Thanks to Donna, who enjoyed Ted Baker’s piano solo in a Black Cow video, we were reminded of Mr. Cornelius Bumpus’ energy and contribution to some mighty fine music when he was with the Doobie Brothers and Steely Dan. We went looking and found this concert which we hope you’ll enjoy as much as we do.
Yesterday, the 25th of July, it was eight years ago that Hiram Bullock passed away at the age of 52. He had cancer. Hiram was a versatile musician who worked with the crème de la crème in the music industry, as a seasoned session guitarist and bandleader. Whether live and on tour, recording albums or featured in the band on television shows (Saturday Night Live and David Letterman), he was in for anything. Rock, blues, jazz fusion and ballads. Some prefer his chops as a guitar player, others praise his qualities as a singer. Think of Jimi Hendrix, Al Jarreau, Nat King Cole, Robert Kray and Frank Zappa in one voice. Yes, one of his fans compared Hiram’s singing to that of FZ!
John Beasley posted the cover of one of Hiram’s albums, Way Kool (1992), as a token of respect and remembrance.
“On the follow-up to his Atlantic debut, guitarist and producer Hiram Bullock pulled out all the stops and dove wholeheartedly onto the “funk” side of jazz-funk and left out the jazz. No, that’s not a bad thing. If anything, Way Kool feels a lot more like a funky rock record than anything else. With a handpicked cast of studio greats, Bullock set out to make a party record and he did it. From the screaming guitar work on “Da Alley,” to the deeply funky George Duke-styled keys and guitar wonk on “Show Me” (with its Prince-styled handclaps and big backing chorus), to the groovy bass pop and chunky chords on the title track, it’s all in there. On Way Kool Bullock showed that he couldn’t care less about what people thought he was or should have been doing, and he did exactly what he wanted — and this time it was making a primarily instrumental set (there are only three vocal cuts out of the ten here) that stayed close to rock and funk with up-to-the-minute production (that in retrospect sounds a bit dated). There is a jazzy instrumental ballad called “Never Give Up,” with some nice hand percussion from Don Alias and keyboard work from Dave Delhomme. But the strength of the set comes from Bullock’s guitar playing, and his screaming tone is the most enduring thing about it. Check the track that reveals its Prince influence not only in its instrumental attack but even in its title: “I No U.” The big funker “Wolfman” even contains scratching! The biggest surprise on Way Kool, however, is the cover of Lennon and McCartney’s “Dear Prudence” that closes the album. It’s modern, reverent, restrained, and quite beautiful. (Admittedly, it’s such a great song it would be tough to mess up.) Bullock’s guitar solo that takes over after the three-minute mark is killer. ~ Thom Jurek, All Music Guide”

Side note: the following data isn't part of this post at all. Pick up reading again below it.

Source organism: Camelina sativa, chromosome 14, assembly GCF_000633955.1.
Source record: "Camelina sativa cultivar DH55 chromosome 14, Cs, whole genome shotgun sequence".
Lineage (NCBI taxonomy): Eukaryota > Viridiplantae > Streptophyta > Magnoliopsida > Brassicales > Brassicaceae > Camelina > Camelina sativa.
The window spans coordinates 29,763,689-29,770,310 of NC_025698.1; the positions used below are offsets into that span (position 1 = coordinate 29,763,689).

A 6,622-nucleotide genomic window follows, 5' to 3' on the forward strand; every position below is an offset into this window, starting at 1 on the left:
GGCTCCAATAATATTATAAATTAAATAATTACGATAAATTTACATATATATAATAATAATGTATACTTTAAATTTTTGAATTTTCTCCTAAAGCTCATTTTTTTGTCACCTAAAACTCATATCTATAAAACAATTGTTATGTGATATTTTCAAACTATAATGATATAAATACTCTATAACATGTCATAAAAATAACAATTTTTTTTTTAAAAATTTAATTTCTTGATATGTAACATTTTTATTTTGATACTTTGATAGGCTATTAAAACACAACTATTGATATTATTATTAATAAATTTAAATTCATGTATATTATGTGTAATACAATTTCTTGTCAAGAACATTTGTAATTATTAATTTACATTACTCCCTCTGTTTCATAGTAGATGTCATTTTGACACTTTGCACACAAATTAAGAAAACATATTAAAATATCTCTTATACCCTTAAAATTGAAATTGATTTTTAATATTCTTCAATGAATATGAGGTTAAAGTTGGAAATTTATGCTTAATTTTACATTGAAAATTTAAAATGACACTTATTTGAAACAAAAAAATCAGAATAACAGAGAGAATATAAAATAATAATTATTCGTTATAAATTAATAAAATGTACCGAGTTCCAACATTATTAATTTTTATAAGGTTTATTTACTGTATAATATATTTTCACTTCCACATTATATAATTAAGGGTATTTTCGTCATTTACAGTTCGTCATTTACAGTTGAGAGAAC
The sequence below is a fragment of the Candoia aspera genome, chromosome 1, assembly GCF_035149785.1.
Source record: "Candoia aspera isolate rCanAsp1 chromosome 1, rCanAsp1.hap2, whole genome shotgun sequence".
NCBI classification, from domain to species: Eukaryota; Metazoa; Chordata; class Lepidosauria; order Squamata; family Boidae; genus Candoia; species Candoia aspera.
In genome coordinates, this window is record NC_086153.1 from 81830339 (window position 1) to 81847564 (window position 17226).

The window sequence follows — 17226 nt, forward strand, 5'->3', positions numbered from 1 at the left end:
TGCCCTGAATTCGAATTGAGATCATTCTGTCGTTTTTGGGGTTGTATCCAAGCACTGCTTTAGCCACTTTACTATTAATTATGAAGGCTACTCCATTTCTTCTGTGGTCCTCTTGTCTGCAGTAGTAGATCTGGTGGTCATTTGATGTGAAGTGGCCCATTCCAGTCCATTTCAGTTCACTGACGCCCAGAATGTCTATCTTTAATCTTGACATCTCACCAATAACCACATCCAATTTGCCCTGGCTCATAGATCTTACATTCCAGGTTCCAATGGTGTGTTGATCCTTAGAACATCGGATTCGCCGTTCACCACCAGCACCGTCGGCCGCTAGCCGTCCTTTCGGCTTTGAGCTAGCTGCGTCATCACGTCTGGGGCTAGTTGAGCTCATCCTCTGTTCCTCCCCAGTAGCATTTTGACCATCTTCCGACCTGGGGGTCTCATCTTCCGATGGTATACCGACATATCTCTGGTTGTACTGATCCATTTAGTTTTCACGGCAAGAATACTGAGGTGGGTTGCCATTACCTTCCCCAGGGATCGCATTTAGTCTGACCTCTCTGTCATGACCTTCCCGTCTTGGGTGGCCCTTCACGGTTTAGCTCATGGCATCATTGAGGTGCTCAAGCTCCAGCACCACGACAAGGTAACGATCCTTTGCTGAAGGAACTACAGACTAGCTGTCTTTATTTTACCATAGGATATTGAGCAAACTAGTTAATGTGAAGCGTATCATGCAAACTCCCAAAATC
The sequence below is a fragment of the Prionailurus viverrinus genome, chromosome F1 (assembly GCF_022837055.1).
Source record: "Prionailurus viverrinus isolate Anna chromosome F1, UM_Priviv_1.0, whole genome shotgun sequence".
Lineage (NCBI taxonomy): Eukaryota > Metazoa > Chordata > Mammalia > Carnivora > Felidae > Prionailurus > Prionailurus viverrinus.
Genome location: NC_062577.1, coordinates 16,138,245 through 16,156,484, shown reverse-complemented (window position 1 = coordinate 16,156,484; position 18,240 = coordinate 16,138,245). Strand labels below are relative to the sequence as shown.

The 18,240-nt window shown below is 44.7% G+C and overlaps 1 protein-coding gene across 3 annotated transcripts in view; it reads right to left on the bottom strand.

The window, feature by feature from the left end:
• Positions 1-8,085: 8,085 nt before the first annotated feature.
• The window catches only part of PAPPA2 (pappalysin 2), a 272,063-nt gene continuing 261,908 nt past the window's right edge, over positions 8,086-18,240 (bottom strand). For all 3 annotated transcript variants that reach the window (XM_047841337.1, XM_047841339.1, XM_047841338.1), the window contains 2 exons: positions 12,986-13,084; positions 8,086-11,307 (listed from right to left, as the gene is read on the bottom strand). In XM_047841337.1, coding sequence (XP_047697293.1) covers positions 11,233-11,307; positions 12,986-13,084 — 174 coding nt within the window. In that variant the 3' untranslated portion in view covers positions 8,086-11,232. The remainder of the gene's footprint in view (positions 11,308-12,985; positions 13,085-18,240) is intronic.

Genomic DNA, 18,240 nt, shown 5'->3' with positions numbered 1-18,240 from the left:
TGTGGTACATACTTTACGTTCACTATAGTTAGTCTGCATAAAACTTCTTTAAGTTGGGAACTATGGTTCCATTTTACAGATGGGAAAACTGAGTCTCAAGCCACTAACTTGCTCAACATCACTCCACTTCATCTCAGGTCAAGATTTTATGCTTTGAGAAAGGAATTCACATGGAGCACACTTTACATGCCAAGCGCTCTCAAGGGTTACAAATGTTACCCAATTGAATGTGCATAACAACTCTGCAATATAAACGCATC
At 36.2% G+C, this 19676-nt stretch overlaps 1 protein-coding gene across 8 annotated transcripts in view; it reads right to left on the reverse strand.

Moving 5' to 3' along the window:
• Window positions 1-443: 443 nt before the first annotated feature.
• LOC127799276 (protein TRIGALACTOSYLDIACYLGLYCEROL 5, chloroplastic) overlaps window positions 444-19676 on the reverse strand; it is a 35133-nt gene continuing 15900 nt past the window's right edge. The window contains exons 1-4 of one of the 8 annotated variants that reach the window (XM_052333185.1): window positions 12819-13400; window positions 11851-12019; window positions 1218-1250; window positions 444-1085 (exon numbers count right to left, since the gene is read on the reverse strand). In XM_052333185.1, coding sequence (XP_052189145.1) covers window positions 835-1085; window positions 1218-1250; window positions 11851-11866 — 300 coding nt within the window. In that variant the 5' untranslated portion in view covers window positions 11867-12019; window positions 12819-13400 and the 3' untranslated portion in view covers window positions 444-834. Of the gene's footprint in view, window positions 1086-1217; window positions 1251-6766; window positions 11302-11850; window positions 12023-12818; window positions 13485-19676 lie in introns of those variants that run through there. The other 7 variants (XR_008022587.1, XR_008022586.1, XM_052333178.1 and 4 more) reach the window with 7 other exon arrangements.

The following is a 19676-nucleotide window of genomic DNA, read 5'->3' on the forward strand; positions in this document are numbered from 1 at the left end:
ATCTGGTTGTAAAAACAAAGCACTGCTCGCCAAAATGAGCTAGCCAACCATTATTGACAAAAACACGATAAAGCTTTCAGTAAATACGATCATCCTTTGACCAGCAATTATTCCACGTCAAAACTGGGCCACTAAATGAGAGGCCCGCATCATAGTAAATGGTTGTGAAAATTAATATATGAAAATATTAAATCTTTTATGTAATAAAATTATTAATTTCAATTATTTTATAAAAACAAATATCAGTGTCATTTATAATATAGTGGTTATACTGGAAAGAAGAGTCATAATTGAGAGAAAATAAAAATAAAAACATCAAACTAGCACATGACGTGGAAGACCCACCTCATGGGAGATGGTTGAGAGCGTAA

Hiram Bullock and Jaco Pastorius were good friends. Here is their take on the Beatles song Hiram also recorded on Way Kool.
Hiram Bullock with the WDR Big Band – Foxy Lady.
Bassist and friend Will Lee talks about Hiram. And you have to wait for it. Donald Fagen is mentioned.
Yeah. It’s everything what Will Lee said in the clip above 😉
Hiram Bullock. His melody still lingers on.
Hiram Bullock played on Gaucho. On My Rival, to be precise. We’ll conclude this Mizar6 entry with that very song in a HD version.
We have a soft spot for Steely Dan covers. They’re not just a testimony to excellent songwriting and a way to shape our own musical palette if we enjoy playing an instrument with friends and family for the fun of it, they also offer hope in darker times, when in doubt whether young generations can appreciate or recognize quality when they see and hear it. Our friend at the Steely Dan Covers page posted a brilliant rendition of Don’t Take Me Alive from the Royal Scam album, which can be seen as a perfect hybrid mix of rock, jazz, funk and quirky, setting the tone for Steely Dan’s electrifying energy and off the beaten track tenure. Thank you, Ethan Bill, for this gem!
Grammy-winning trumpeter/composer/producer/arranger Michael Leonhart has performed/recorded with Yoko Ono, James Brown, Meryl Streep, Caetano Veloso, David Byrne, Laurie Anderson, Steely Dan and the Charles Mingus Big Band. Michael’s trumpet playing was recently featured on Mark Ronson and Bruno Mars’ smash hit “Uptown Funk”.
In the spirit of these renowned artists who have continually kept an eye on politics and human rights issue, Michael crafted “Ronald Rump” with his Michael Leonhart Orchestra, a form of political satire using the uniquely brazen dialogue of Donald Trump from the public domain, featuring Nelson Cline on guitar!
Last year we received an email from a proud father who figured his son Own would be eligible for a Mizar6 mention. He deserved more than just a mention. Owen York is 12 years old now, but was a lot younger when he started to play Steely Dan tunes ‘from the heart’, as in, figuring out the chords and all that fuzz by himself. And it wasn’t just Steely Dan, but also Umphrey’s McGee, Miles Davis, Chick Corea, Phish, Peter Gabriel and many others.
Umphrey’s McGee and Owen are good buddies by now, he got to hang out with them at a soundcheck last year. And the latest is this performance in Madison Square Garden. Yes. Your eyes are not faltering! Owen played at halftime during a Knicks game in March. Appropriately, he decided for a David Bowie song, Ziggy Stardust.
Father Harlan let us know that Owen’s not into multiple web appearances, auditions or a website of his own (apart from the YouTube channel), but prefers a regular childhood with the emphasis on getting good grades at school, playing soccer and golf with friends.